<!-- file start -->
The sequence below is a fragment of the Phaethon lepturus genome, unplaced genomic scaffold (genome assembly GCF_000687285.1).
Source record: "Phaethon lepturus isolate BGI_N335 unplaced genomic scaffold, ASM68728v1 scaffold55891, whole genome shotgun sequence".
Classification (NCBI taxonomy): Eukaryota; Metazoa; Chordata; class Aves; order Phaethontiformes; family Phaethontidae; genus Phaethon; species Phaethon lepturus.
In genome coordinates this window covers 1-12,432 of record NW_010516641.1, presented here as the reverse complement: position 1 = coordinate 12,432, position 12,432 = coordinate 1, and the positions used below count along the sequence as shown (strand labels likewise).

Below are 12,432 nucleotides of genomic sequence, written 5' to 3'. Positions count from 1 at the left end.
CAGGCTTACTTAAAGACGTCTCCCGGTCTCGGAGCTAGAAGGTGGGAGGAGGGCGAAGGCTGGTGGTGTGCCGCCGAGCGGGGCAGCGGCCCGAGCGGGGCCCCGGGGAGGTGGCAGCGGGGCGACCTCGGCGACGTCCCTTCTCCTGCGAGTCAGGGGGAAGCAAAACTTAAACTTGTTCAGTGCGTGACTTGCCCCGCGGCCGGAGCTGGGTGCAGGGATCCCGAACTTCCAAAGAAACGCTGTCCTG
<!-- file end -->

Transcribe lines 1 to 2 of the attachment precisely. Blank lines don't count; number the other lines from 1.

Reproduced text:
The sequence below is a fragment of the Phaethon lepturus genome, unplaced genomic scaffold (genome assembly GCF_000687285.1).
Source record: "Phaethon lepturus isolate BGI_N335 unplaced genomic scaffold, ASM68728v1 scaffold55891, whole genome shotgun sequence".